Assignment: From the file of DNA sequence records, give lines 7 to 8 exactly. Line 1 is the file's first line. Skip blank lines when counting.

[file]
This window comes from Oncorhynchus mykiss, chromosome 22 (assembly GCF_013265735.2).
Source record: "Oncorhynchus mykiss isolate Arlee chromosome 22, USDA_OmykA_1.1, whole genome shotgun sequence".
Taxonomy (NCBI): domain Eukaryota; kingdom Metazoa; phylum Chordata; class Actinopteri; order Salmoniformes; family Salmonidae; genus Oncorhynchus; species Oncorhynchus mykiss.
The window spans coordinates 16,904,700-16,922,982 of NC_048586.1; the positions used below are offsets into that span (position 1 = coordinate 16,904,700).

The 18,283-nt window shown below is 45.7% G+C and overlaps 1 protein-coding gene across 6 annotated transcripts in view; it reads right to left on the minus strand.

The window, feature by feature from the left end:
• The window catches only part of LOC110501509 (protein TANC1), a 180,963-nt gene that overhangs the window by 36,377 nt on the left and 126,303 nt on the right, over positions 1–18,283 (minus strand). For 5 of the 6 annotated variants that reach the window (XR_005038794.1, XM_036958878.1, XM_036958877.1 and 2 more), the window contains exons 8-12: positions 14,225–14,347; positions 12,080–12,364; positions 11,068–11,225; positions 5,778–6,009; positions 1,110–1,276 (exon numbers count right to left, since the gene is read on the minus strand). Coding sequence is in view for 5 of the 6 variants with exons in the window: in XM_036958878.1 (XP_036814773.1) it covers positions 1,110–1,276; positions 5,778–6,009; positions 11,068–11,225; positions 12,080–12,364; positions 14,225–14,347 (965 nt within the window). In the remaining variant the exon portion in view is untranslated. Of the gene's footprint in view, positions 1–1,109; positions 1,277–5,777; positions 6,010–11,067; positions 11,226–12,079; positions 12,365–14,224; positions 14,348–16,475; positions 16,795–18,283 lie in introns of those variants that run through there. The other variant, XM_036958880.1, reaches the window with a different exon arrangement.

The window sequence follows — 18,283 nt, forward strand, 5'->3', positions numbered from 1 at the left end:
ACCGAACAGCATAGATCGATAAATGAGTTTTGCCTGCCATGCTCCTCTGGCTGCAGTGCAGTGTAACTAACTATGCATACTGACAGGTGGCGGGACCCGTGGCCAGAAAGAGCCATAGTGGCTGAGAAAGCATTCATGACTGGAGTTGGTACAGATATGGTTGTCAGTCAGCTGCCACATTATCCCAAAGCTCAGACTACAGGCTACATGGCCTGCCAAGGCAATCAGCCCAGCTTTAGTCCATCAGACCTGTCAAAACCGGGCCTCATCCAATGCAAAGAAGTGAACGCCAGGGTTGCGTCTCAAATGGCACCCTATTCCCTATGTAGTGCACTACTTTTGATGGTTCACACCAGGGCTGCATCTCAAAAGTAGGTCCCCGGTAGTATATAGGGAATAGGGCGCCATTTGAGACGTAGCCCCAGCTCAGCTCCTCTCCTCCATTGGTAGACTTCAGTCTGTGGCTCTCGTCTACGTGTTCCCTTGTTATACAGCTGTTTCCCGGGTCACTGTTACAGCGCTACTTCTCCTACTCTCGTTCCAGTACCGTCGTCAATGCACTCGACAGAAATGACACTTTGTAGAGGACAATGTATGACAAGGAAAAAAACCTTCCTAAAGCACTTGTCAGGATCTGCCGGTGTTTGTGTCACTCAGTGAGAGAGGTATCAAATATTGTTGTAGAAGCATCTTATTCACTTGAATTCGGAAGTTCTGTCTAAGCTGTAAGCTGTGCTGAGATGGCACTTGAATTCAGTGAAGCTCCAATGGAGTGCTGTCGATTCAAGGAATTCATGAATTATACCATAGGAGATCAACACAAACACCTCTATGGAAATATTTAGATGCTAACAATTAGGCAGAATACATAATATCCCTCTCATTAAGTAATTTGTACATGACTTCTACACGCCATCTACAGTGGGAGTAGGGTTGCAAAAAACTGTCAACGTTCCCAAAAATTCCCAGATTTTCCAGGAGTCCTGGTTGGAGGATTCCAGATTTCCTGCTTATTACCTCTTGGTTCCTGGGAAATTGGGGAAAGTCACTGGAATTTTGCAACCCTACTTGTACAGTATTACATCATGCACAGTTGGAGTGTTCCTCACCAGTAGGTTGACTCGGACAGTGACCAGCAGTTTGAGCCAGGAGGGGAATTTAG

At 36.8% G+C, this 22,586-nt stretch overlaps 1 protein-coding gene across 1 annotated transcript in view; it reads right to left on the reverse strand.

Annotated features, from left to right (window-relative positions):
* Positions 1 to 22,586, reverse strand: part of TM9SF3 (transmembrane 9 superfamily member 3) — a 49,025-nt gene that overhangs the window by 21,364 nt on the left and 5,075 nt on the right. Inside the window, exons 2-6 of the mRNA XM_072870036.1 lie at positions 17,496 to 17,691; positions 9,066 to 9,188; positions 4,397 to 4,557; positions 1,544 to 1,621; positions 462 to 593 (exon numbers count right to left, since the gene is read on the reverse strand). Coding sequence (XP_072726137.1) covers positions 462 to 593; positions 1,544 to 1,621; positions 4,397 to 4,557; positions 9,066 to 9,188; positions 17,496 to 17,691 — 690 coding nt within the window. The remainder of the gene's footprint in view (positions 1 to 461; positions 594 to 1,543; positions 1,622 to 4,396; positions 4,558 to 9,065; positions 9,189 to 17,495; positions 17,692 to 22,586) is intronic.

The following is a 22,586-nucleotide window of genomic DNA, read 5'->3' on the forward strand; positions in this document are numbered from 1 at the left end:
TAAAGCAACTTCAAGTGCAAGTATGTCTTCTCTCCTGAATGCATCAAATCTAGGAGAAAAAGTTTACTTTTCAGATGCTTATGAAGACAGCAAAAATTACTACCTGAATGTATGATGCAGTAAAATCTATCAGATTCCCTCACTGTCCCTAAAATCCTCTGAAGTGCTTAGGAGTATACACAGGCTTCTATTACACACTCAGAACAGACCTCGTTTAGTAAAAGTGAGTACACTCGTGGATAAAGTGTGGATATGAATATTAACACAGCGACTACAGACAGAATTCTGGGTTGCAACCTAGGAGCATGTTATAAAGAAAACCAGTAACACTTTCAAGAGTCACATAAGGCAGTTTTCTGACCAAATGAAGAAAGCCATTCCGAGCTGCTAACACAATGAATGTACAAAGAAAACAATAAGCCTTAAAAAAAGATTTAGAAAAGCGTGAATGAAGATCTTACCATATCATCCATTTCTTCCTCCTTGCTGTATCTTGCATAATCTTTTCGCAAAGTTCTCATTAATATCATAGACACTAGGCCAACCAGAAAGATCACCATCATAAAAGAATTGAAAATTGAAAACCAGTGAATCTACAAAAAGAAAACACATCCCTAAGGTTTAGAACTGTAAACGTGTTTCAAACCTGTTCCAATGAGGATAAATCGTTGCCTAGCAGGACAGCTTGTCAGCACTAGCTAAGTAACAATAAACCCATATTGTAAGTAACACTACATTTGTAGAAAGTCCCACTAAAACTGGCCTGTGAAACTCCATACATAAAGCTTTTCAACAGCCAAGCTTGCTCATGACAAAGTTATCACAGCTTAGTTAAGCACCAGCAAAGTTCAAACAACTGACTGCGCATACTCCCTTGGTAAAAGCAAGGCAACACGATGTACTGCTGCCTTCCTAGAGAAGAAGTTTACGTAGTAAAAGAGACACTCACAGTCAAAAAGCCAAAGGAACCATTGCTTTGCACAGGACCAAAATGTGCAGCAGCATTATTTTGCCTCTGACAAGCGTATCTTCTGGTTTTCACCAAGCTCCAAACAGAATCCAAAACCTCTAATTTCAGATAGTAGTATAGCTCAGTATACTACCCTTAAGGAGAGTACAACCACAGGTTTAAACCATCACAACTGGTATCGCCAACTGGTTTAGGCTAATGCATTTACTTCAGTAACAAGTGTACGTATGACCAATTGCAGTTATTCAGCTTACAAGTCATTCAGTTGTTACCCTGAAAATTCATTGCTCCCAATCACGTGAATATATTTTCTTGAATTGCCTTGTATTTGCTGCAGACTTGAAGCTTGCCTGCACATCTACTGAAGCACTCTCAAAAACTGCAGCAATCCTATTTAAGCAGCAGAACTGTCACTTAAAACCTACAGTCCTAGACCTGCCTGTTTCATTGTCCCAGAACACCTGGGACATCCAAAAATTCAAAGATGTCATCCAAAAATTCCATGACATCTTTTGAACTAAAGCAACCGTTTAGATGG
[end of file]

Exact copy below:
• The window catches only part of LOC110501509 (protein TANC1), a 180,963-nt gene that overhangs the window by 36,377 nt on the left and 126,303 nt on the right, over positions 1–18,283 (minus strand). For 5 of the 6 annotated variants that reach the window (XR_005038794.1, XM_036958878.1, XM_036958877.1 and 2 more), the window contains exons 8-12: positions 14,225–14,347; positions 12,080–12,364; positions 11,068–11,225; positions 5,778–6,009; positions 1,110–1,276 (exon numbers count right to left, since the gene is read on the minus strand). Coding sequence is in view for 5 of the 6 variants with exons in the window: in XM_036958878.1 (XP_036814773.1) it covers positions 1,110–1,276; positions 5,778–6,009; positions 11,068–11,225; positions 12,080–12,364; positions 14,225–14,347 (965 nt within the window). In the remaining variant the exon portion in view is untranslated. Of the gene's footprint in view, positions 1–1,109; positions 1,277–5,777; positions 6,010–11,067; positions 11,226–12,079; positions 12,365–14,224; positions 14,348–16,475; positions 16,795–18,283 lie in introns of those variants that run through there. The other variant, XM_036958880.1, reaches the window with a different exon arrangement.

The window sequence follows — 18,283 nt, forward strand, 5'->3', positions numbered from 1 at the left end: